Mo Cheeks: quiet catalyst of the 76ers

By the time this year's National Basketball Association championship playoffs are over, center Moses Malone of the Philadelphia 76ers may be better known than the President of the United States, if he isn't already!

But another Philadelphia player who deserves almost as much recognition, although he seldom gets it, is guard Maurice (Mo)Cheeks, who is usually overshadowed not only by Malone but by Julius Erving and Andrew Toney as well.

These three got the headlines again Wednesday night (Malone 28 points, 17 rebounds; Toney 30 points; and Dr. J. 24) as the 76ers defeated Milwaukee 115- 103 to clinch the Eastern Conference title and earn their fourth trip to the championship finals in the last seven years. But as always Cheeks was just as valuable in his own less noticeable way, scoring 11 points, dishing off eight assists, and playing his usual steady floor game.

Basically, Maurice orchestrates Philadelphia's offense, choreographs its defense, and provides the kind of leadership on court that never shows in the box score. While 20 points a game are not beyond his capabilities, that's not what the 76ers need from him to win consistently.

When you've got three scorers out there like Malone, Erving, and Toney, you'd better have someone who can bring the ball upcourt, make the plays, and control the pace of the game. In Cheeks, the 76ers have someone who doesn't need a week to think about these things. He does them instinctively.

If you're still wondering how valuable Maurice's talents are to Philadelphia, consider how often he handles the ball on the break. In practice, he likes to see every play run to its conclusion, the same way a coach would. And he doesn't miss planes, commit a lot of senseless fouls, or complain about management.

Even though the 76ers, with a power center like Malone going for them, don't need a lot of set plays, they do need a lot of options. Cheeks is the floor leader who decides what those options will be. He is also great at getting the ball to the player best able to do something with it. In fact, his 543 assists this year were 176 more than his closest teammate had.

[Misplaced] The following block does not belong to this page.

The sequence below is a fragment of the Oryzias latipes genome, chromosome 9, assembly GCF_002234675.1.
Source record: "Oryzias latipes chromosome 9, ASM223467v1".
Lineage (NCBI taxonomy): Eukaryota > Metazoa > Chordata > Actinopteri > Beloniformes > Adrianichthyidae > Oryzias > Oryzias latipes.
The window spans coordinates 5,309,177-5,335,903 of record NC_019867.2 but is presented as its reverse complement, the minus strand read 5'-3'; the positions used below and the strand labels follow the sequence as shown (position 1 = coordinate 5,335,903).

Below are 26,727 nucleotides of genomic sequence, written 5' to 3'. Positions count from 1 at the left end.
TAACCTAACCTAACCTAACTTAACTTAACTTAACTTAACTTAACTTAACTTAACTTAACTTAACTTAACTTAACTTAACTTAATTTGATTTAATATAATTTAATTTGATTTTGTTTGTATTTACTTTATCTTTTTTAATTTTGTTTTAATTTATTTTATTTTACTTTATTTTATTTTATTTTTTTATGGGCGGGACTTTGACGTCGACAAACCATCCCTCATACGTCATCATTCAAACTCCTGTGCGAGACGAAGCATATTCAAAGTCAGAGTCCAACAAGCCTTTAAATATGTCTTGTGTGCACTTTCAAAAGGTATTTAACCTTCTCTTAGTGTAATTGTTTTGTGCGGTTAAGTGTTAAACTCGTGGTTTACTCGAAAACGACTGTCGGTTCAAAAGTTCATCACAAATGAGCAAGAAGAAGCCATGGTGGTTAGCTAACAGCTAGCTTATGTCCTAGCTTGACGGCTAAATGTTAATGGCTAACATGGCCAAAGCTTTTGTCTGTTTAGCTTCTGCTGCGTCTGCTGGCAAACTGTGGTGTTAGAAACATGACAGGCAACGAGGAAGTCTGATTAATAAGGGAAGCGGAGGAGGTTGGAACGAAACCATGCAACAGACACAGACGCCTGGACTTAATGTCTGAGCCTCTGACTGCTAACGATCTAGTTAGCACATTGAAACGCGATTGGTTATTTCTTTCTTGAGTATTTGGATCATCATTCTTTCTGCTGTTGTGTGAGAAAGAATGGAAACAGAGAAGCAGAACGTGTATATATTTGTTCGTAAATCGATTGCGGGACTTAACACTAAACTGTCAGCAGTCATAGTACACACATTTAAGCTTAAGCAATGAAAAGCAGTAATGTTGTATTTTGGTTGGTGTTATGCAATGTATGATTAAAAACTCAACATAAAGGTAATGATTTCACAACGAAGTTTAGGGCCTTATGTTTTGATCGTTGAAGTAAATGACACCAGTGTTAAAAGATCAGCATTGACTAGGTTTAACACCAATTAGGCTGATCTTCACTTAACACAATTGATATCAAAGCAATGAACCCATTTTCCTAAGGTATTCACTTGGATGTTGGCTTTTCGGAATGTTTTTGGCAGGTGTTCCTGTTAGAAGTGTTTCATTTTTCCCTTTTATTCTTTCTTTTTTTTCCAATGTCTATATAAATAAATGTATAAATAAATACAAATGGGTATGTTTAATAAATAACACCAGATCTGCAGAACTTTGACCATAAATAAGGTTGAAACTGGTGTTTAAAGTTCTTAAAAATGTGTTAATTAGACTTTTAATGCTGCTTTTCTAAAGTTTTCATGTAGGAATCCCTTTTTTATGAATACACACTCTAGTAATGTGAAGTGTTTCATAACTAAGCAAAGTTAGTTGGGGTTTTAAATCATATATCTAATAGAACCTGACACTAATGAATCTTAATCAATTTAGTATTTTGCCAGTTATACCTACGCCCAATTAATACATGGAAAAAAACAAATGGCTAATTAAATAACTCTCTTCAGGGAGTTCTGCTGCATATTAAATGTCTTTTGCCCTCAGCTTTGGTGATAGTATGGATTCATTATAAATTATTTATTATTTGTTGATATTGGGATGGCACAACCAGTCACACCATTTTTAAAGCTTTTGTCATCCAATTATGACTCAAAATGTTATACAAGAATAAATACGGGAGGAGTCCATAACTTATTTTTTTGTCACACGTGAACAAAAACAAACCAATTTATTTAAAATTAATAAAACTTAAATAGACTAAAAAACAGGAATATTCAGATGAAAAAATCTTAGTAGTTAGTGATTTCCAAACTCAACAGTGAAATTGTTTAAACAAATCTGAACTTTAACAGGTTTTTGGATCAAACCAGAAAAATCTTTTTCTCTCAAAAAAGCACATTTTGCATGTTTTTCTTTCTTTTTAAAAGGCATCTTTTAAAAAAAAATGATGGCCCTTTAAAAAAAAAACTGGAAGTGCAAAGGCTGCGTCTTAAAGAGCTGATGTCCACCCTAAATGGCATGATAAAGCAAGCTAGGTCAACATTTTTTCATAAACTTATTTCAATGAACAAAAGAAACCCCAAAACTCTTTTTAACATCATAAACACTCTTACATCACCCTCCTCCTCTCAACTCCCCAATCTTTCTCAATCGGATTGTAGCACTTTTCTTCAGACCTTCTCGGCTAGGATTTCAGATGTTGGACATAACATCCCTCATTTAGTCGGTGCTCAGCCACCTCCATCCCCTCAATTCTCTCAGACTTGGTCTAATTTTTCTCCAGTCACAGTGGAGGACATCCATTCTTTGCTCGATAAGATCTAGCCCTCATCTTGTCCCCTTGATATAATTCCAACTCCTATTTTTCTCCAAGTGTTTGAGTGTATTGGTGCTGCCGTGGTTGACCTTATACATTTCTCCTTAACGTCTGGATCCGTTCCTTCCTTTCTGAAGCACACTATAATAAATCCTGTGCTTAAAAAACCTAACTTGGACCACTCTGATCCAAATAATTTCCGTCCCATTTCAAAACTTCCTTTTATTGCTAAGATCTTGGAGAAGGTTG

Looking back, it is hard to believe that Cheeks was only the 36th player taken in the NBA's 1978 college draft, behind such names as Harry Davis, Greg Bunch, and Tom Green, all of whom became famous for their anonymity. But actually, after talking to assistant coach Jack McMahon, you realize Maurice might have gone undiscovered in an earlier era.

''Years ago, when NBA teams didn't blanket-scout schools the way they do now, a kid like Cheeks might have been missed,'' McMahon explained. ''The first time I watched Maurice play for West Texas State, all he showed me was quickness, plus he knew how to pass the ball.Even if the jump shot was there, he'd ignore it and try to get the ball inside to one of his teammates.

''After the game, when I asked a reporter if he knew why Cheeks didn't shoot more, he told me that the coach didn't consider shooting part of Maurice's job, '' Jack continued. ''Actually this coach had a rule that no one on his team could take a jumper if he was more than 15 feet from the basket. It wasn't until I saw Cheeks in a post-season, all-star game that we decided to make him our second-round draft pick.''

As far as playing time was concerned, the 6 ft. 1 in. Cheeks was never really a rookie with the 76ers. His first year in the league (1978-79) he played in all 82 games; shot 51 percent from the floor; and gradually began handling the ball more and more in clutch situations.

Cheeks's continued improvement was the chief reason Philadelphia decided to trade guard World B. Free to the San Diego Clippers for a future draft choice. Although Free, now with Cleveland, remains one of the league's top scorers and showmen, Maurice fits the team concept of pro basketball so much better than the flashy World that the 76ers have never regretted the move.

Basically there are two kinds of passers in the NBA: those who throw for show , and those whose passes lead to a fast break or a quick basket underneath. Cheeks, of course, belongs with the second group.

Probably the most appealing thing about Maurice to Philadelphia head coach Billy Cunningham is his steadiness. He's the same every night.

Besides getting everyone involved in the offense and playing the tough defense, he's what pro basketball experts call an adjuster. That is, if Toney is having an off night as a shooter, Maurice will increase his offense to take up the slack. And if the hour is late, and the game is on the line, and the only way to score is to get the ball inside to Malone, Cheeks has the finesse and the patience to do it.

Of course the world may not know this, but all of Maurice's Philadelphia teammates will gladly testify to his importance to a club that played .793 basketball this season, has rolled through its first two playoff tests in easy fashion, sweeping the New York Knicks 4-0 and routing the Bucks 4-1, and will now meet the winner of the Western Conference finals (Los Angeles leads San Antonio 3-2 with Game 6 tonight in San Antonio) in the championship series beginning next week.

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